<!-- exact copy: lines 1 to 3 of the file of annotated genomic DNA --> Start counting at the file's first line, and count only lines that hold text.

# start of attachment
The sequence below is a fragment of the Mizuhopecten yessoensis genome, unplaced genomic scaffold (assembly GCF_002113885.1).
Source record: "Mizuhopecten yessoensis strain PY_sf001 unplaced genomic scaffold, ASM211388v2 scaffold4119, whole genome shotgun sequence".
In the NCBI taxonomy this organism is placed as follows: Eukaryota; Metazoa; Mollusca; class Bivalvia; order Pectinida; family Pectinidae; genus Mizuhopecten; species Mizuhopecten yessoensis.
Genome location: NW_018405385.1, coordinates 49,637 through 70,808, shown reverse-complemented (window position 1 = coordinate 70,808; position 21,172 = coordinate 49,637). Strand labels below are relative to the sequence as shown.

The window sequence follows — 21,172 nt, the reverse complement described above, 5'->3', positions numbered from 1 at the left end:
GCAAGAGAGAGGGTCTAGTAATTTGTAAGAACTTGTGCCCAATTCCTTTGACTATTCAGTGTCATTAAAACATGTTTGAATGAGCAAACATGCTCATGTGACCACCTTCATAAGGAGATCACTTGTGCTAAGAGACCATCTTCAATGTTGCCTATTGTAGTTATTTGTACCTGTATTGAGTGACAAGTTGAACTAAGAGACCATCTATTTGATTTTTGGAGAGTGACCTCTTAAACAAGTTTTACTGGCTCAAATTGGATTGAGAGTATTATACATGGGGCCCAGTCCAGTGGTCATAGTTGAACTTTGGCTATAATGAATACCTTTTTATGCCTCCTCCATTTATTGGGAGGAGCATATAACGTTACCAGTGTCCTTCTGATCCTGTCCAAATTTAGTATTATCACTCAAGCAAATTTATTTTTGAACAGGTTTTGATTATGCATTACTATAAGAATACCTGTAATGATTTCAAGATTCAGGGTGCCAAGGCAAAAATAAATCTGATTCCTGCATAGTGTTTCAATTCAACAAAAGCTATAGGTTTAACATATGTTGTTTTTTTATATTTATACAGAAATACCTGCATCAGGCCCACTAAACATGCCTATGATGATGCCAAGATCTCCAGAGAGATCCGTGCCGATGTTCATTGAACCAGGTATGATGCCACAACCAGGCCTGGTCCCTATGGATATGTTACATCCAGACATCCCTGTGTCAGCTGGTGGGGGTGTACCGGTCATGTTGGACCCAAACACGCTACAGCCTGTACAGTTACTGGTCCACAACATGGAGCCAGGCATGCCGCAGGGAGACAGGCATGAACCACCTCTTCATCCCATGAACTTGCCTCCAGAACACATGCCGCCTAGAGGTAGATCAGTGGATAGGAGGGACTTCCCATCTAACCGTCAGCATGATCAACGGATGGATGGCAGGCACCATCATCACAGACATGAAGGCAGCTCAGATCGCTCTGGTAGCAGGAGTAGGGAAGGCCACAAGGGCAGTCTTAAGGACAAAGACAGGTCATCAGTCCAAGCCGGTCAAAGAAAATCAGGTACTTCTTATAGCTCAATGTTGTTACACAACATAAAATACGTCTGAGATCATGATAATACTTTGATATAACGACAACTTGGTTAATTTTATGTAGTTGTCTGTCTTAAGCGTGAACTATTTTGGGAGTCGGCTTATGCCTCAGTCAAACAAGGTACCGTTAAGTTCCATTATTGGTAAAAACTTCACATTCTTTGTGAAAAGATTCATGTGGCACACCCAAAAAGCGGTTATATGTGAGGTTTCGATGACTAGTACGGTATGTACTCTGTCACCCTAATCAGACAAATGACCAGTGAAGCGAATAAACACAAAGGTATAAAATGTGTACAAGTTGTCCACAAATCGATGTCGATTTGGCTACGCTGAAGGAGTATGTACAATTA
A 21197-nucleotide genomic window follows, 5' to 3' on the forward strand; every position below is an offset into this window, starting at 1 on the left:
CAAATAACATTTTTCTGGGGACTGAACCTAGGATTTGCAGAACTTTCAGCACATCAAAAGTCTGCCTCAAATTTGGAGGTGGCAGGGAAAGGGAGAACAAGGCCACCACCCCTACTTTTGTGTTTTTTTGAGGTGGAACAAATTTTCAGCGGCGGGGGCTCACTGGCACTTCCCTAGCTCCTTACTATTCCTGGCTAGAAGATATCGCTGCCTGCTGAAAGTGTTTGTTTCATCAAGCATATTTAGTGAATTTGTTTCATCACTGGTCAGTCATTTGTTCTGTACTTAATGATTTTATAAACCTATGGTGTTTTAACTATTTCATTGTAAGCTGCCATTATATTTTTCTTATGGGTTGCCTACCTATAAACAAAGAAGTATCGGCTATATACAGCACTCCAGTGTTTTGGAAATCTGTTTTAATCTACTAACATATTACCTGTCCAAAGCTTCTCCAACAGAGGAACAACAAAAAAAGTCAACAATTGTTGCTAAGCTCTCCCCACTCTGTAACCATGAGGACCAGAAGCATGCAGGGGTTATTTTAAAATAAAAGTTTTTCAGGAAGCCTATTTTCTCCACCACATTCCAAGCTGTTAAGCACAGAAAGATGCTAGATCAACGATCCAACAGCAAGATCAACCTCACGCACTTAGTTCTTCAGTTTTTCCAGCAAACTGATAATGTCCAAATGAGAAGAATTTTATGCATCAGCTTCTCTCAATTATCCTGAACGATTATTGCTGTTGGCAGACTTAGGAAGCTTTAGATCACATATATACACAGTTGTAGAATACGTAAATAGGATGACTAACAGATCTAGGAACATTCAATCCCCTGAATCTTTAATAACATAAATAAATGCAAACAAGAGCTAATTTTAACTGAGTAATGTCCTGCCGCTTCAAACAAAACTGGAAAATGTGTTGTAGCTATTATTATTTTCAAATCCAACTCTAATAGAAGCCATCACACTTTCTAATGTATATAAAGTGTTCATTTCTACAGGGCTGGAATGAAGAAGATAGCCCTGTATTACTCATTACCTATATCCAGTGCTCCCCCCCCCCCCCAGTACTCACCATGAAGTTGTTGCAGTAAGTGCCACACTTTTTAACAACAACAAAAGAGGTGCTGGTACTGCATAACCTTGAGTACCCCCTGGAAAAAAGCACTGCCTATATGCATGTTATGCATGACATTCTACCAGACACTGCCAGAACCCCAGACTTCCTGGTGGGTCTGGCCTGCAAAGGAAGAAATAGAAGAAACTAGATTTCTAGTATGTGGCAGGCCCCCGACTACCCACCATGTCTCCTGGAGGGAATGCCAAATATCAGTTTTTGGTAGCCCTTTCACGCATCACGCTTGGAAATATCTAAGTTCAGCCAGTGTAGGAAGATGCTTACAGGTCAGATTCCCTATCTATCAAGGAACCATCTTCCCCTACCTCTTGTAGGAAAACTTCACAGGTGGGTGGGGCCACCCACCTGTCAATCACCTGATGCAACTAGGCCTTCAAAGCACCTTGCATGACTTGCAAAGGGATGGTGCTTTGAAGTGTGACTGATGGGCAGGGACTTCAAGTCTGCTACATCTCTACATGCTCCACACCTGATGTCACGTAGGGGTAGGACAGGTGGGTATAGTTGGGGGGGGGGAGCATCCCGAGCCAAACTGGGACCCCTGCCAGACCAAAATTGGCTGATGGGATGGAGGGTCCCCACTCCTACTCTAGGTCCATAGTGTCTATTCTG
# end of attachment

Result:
The sequence below is a fragment of the Mizuhopecten yessoensis genome, unplaced genomic scaffold (assembly GCF_002113885.1).
Source record: "Mizuhopecten yessoensis strain PY_sf001 unplaced genomic scaffold, ASM211388v2 scaffold4119, whole genome shotgun sequence".
In the NCBI taxonomy this organism is placed as follows: Eukaryota; Metazoa; Mollusca; class Bivalvia; order Pectinida; family Pectinidae; genus Mizuhopecten; species Mizuhopecten yessoensis.